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Reforming Foreign Aid

On April 23, the House  Committee on Foreign Affairs held a hearing to discuss reforming foreign assistance. This is important because of the extensive criticism that currently exists about US foreign aid and its inefficacy in reaching those people who need it most. For example, after the tsunami that struck Southeast Asia in 2004, the US responded quickly, but perhaps not most effectively. Villagers in Thailand received unsolicited boats from the U.S. government and other aid agencies. However, according to one villager, “We got too many boats and there are not enough people or fishing spots to go to...I think there are more boats than fish.” According to OXFAM, much of the problems with US foreign aid arise from the Foreign Assistance Act of 1961. This act is 1500 pages long with 33 goals and 247 directives, many of which conflict with each other. According to Brookings, the US system is simply too outdated and convoluted with red tape. They report that there are 50 separate units that share responsibility for aid planning and delivery in the executive branch, with different objectives ranging from narcotics eradication to biodiversity preservation. Clearly, with so many different agencies with different goals, it is impossible for them to coordinate and act effectively. Instead of modernizing the very infrastructure of aid, we have responded by creating even more organizations - the President's Emergency Plan for AIDS Relief (PEPFAR), the President's Malaria Initiative (PMI), the Millennium Challenge Corporation (MCC), and the State/F bureau. Meanwhile, though funding for aid programs have increased, "the number of civilians with the training and experience to direct and implement assistance programs effectively has diminished sharply."  Brookings proposes to reform the current system by replacing the 50 offices currently managing aid with one agency with the authority and operational capability to carry out its missions effectively. They also suggest 5 strategic aid priorities: to Elevate Development and Diplomacy, Invest in Operational Civilian Capabilities, Support Country Ownership, Achieve Coherence among Policies, and to Rationalize Agencies and Clarify Missions.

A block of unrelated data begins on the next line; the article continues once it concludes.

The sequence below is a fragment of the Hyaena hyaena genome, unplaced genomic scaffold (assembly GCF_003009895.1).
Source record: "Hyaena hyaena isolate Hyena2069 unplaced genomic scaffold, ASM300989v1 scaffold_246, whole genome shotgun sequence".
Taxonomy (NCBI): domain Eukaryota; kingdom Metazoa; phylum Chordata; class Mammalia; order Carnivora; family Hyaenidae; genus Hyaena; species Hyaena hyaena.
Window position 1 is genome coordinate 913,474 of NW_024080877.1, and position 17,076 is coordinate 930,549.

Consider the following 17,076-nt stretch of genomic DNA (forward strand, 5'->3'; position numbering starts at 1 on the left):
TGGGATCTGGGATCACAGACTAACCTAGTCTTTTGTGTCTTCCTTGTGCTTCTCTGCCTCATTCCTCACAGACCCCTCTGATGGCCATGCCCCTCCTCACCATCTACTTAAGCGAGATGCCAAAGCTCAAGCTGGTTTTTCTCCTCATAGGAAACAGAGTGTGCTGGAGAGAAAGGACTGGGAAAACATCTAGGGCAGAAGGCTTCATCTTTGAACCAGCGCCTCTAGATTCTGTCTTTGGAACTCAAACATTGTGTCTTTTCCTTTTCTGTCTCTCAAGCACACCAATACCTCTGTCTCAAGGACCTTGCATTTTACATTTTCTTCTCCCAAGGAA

Though I agree with the work these organizations are doing, and that it is important for aid to be delivered more effectively, there is one thing Brookings overlooks. Brookings argues that

In a world where remote threats can rapidly metastasize into immediate emergencies, the fight against global poverty has become a fight of necessity—because national security demands it no less than personal morality...Helping the poor gain access to shelter, medicine, sustenance, education, and opportunity does more than make Americans feel good: it makes the world feel good about America....When the United States leads in helping lift the lives of the poor, we enhance our own influence and authority in the world community – building support for U.S. interests in other areas. We need a national security strategy that deploys foreign aid as a key instrument of American soft power and a key determinant of the face of America seen around the world.

Though all of these things may be both true and important, I think these comments reflect another fundamental flaw with US foreign aid. The goal of these reforms and the goal of foreign aid in general is still to benefit the United States. By delivering foreign aid, we are "making Americans feel good and making the world feel good about America." We are also "enhancing our influence" as the dominant world power, and using foreign aid as an important national security strategy. I think that with this sort of mentality that continues to focus first on US interests, it will be difficult to enact any type of foreign aid structure that genuinely benefits the people. If our intentions are not genuine, this will inevitably be reflected in the work we do. I believe that with more honest intentions, it will be much easier for an effective foreign aid structure to be created - for its foundations will be built upon the interests of those who need aid most.
 

 

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Comments

Kudos on a good summary of the case for foreign aid reform. I think, though, at some point we need to accept that -- for Congress to support foreign aid -- we do need to make the point that this is in our national interest. To my way of thinking, the distinction is more between aid that is directly tied to our on-going political and security interests -- e.g., Pakistan or Egypt -- and aid that is truly "developmental," aimed at overcoming constraints to poverty alleviation. Recipient countries know and appreciate the difference, and their distinction between the two goes a long way toward explaining its effectiveness, or lack thereof.

Bread for the World Institute will be publishing a briefing paper on this subject in the coming weeks. Stay tuned!

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